One of the key factors in achieving network resilience is redundancy. This means having backup systems and components in place to ensure that if one part of the network fails, there are other options available to keep the network running smoothly. Redundancy can be achieved through various means, such as having multiple internet service providers, using backup power supplies, and implementing failover mechanisms.

Another important aspect of network resilience is proactive monitoring and maintenance. Regularly monitoring the network for potential issues and addressing them before they become major problems can help prevent outages and minimize downtime. This includes performing regular security updates, testing backup systems, and conducting regular network audits to identify potential vulnerabilities.

Traditional vs Self-Healing SDWAN: A Comparison

Traditional redundancy deployment and self-healing deployment differ in their approach to network resilience. Traditional redundancy deployment relies on multiple links or paths to ensure network continuity. However, it lacks intelligence and automation to detect and remediate network faults, which may result in longer recovery times, service disruptions, and increased risk of security breaches. Self-healing deployment, on the other hand, uses intelligent software and automation to detect, diagnose, and solve network issues in real-time, reducing network downtime and increasing network reliability and security.

Another advantage of self-healing SDWAN is its ability to optimize network performance. It can dynamically adjust network traffic based on application requirements, network conditions, and user demands. This ensures that critical applications receive the necessary bandwidth and priority, while non-critical applications are allocated the remaining bandwidth. This results in improved application performance, reduced latency, and better user experience.

Moreover, self-healing SDWAN can provide better visibility and control over network traffic. It can monitor and analyze network traffic in real-time, providing insights into application usage, user behavior, and network performance. This information can be used to optimize network resources, troubleshoot issues, and enforce security policies. Traditional redundancy deployment, on the other hand, lacks this level of visibility and control, making it difficult to manage and secure the network effectively.

Benefits of Self-Healing SDWAN Deployment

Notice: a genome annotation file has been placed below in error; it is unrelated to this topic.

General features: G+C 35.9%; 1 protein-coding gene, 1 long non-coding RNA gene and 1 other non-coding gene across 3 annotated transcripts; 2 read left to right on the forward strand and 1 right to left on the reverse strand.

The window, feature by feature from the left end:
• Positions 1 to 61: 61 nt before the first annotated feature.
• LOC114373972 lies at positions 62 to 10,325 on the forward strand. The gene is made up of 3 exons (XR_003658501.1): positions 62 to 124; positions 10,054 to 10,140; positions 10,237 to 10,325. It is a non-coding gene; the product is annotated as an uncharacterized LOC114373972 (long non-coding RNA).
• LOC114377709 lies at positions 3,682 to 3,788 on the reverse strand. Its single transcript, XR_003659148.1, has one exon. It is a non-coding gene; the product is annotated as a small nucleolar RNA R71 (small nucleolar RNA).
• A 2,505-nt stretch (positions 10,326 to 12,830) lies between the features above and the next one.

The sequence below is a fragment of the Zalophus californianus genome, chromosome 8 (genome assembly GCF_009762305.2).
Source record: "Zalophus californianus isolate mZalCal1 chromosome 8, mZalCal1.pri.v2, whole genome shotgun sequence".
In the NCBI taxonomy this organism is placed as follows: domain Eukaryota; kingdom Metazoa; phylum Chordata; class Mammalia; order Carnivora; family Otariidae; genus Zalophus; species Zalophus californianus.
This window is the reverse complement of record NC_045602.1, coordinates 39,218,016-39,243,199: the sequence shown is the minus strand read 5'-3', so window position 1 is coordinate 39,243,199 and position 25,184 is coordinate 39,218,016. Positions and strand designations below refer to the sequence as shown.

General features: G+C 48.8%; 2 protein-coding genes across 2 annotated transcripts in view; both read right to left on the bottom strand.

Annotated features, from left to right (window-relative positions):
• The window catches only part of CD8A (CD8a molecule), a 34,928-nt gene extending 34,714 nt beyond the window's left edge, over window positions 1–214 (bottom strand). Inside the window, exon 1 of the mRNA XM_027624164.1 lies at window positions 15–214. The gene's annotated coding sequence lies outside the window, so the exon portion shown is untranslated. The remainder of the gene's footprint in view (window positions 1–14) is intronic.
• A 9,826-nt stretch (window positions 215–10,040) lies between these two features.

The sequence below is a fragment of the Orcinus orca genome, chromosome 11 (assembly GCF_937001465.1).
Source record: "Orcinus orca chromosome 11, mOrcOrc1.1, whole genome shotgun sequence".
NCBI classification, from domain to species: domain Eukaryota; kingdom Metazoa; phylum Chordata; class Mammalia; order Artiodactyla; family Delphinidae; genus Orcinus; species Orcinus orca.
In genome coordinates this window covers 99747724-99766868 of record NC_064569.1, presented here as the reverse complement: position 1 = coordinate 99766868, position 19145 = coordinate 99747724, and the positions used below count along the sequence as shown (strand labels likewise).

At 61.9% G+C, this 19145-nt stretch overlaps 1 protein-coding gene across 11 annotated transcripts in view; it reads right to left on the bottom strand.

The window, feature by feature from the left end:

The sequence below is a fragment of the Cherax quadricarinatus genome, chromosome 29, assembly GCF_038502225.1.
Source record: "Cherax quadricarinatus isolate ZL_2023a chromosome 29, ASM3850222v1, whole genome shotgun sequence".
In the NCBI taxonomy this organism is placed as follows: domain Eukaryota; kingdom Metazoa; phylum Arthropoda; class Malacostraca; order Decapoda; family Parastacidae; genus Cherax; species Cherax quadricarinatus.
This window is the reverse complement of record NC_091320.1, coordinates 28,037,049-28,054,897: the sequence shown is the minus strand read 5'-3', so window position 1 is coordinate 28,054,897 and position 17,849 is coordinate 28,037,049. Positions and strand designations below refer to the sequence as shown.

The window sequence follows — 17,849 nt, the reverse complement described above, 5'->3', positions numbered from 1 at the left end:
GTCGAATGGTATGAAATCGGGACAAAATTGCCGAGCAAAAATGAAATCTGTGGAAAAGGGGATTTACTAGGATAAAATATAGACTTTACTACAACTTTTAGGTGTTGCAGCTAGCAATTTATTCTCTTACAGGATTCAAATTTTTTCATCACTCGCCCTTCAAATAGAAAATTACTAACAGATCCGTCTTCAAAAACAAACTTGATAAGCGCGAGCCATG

The benefits of self-healing SDWAN deployment are many. Firstly, it reduces downtime and service disruptions by automating the response to network faults. Secondly, it improves network performance by optimizing traffic routing and avoiding congested or faulty paths. Thirdly, it enhances security by applying automatic security protocols and protecting sensitive data from threats.

Another benefit of self-healing SDWAN deployment is that it simplifies network management. With automated fault detection and resolution, IT teams can focus on more strategic tasks rather than spending time on manual troubleshooting. Additionally, self-healing SDWAN deployment can reduce costs by minimizing the need for on-site technicians and reducing the risk of human error. Overall, self-healing SDWAN deployment is a valuable solution for organizations looking to improve network reliability, performance, security, and management.

Benefits of Traditional Redundancy SDWAN Deployment

Traditional redundancy SDWAN deployment also has several benefits. Firstly, it provides network resilience by setting up alternative links or paths that can be used in case of network failures. Secondly, it enhances network performance by load balancing traffic across multiple paths and avoiding congestion. Thirdly, it is simpler to implement and requires less configuration and maintenance than self-healing deployment.

Another benefit of traditional redundancy SDWAN deployment is that it allows for better control over network traffic. With multiple paths available, network administrators can prioritize certain types of traffic, such as voice or video, over others. This ensures that critical applications receive the necessary bandwidth and reduces the risk of network congestion.

Additionally, traditional redundancy SDWAN deployment can be more cost-effective than self-healing deployment. By using existing network infrastructure and adding redundancy through multiple links, organizations can avoid the need for expensive hardware or software solutions. This can be especially beneficial for smaller organizations or those with limited IT budgets.

Cost Comparison: Self-Healing vs Redundancy Deployment